you need to do your homework but it is possible. there are still plenty of savings to be had, even if just by buying non-electrical items. if you are not comfortable, don't do it but you might want to explore your options.

    Bookmark   October 15, 2012 at 9:16PM
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Just finished our kitchen and here are my favorites.
Drawers! I do have a dish drawer and I do like mine. I also love my storage container drawer. No more avalanches!
Faucet. - love my Waterstone faucet. My frugal DM talked me into the faucet.
Cabinets to the ceiling - our ceiling is only 8 feet and the taller ceilings make such a difference!
Craigslist kitchen aid mixer.

I went with wall ovens (wolf convection and ge speed) and an induction cooktop. Still trying to make friends with it.

My hood is very basic as I wasn't willing to put in a make up air system and the code is strictly enforced in our city.

Most important is the design and your zones. I love my bake zone! I didn't have room for a prep sink but advance planning trumps while baking.

So exciting to have guidance. I only found GW after I signed off on the kitchen.

    Bookmark   October 15, 2012 at 9:23PM
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    Bookmark   October 15, 2012 at 9:24PM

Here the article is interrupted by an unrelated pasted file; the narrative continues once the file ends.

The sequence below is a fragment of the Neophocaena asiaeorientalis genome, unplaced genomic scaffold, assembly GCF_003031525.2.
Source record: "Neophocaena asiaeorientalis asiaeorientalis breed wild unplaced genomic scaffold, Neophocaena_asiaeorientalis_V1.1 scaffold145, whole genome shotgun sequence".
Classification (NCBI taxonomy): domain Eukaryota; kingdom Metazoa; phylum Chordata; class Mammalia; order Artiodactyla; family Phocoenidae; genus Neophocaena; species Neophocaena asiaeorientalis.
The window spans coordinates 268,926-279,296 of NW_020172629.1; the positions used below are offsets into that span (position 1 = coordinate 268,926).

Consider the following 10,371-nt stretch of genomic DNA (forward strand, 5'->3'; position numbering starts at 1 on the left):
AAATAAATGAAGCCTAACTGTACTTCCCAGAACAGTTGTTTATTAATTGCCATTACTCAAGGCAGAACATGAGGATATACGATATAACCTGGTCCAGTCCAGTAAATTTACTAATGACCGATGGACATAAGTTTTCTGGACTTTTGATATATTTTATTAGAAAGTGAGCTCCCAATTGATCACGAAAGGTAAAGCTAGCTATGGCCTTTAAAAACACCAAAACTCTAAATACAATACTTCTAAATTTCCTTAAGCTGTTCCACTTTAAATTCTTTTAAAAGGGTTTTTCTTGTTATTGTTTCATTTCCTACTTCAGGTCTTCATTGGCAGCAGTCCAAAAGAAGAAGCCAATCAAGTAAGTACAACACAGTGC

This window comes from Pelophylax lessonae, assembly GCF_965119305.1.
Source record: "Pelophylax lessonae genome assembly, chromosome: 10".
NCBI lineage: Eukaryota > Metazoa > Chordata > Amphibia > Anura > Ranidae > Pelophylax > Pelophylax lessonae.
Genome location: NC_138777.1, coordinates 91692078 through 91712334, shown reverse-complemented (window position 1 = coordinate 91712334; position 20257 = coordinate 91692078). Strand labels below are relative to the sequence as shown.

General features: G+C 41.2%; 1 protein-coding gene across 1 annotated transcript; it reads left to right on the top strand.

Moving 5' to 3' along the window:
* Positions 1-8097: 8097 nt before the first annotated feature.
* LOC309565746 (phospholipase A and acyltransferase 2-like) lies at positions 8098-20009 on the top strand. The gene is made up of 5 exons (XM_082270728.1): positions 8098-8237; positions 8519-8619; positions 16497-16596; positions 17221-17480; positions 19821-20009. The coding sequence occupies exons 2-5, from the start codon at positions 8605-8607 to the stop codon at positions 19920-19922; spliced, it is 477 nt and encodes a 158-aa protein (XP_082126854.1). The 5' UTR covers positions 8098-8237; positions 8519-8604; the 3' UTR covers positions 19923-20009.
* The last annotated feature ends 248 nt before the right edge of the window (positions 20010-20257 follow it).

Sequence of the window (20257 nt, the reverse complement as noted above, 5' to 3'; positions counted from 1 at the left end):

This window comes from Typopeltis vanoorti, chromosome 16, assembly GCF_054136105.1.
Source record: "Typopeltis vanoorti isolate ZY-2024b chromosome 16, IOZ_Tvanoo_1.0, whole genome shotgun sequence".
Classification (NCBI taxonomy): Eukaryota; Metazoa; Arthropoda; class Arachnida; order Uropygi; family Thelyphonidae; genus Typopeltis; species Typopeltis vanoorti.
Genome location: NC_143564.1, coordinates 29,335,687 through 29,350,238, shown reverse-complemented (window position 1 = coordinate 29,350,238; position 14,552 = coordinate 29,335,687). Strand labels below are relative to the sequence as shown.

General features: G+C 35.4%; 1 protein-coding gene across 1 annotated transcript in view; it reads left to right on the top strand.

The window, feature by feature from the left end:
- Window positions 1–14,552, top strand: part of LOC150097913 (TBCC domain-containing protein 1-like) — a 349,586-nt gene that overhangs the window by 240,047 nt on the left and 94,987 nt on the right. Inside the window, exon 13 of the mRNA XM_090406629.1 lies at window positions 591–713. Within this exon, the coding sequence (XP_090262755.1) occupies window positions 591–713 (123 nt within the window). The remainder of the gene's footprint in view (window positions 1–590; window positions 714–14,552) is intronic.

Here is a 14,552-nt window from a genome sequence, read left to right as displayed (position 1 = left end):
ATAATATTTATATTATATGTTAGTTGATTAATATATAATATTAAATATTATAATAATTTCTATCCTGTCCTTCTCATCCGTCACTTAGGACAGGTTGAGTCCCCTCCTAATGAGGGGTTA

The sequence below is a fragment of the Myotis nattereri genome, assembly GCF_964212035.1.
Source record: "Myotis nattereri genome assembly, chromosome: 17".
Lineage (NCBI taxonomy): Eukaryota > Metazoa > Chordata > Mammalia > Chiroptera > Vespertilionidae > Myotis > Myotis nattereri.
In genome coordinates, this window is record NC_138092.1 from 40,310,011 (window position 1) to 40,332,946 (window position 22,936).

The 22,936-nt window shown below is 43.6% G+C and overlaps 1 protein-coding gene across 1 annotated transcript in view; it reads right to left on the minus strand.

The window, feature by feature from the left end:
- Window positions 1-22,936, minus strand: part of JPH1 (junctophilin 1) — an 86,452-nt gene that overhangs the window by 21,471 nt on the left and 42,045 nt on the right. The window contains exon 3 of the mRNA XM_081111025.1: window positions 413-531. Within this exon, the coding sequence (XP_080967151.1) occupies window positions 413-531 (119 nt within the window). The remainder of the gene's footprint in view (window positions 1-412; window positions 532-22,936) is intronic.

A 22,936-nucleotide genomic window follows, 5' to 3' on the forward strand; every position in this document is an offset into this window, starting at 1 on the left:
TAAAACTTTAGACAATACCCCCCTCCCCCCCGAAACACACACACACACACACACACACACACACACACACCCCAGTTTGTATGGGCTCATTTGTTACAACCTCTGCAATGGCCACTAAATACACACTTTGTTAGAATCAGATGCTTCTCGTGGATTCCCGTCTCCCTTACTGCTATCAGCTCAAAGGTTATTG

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Autumn.4 I just want to add that you may not need to purchase a super high end refrigerator to get better refrigeration than you currently have.
I bought a Samsung French door refrigerator for my kitchen remodel and it definitely keeps produce, deli meats and everything else fresh much longer than my previous refrigerator. Like caspian said some things keep up to 2 weeks.
We didn't go with an induction cooktop but my new Dacor gas cooktop is oh so much better than my old gas stove. It heats much faster and has burners that actuall simmer without continuing to boil what's in the pot.
Also we switched from a vented over the range microwave to a Venta Hood. I can't believe the difference. I disliked the noise that my microwave vent made too. The noise that the Venta Hood makes does not irritate me like the noisy microwave vent did.
I did try to research which appliances were the best and most reliable but found that there were good and bad reviews on all. Good luck on your appliance hunt.

    Bookmark   October 15, 2012 at 9:57PM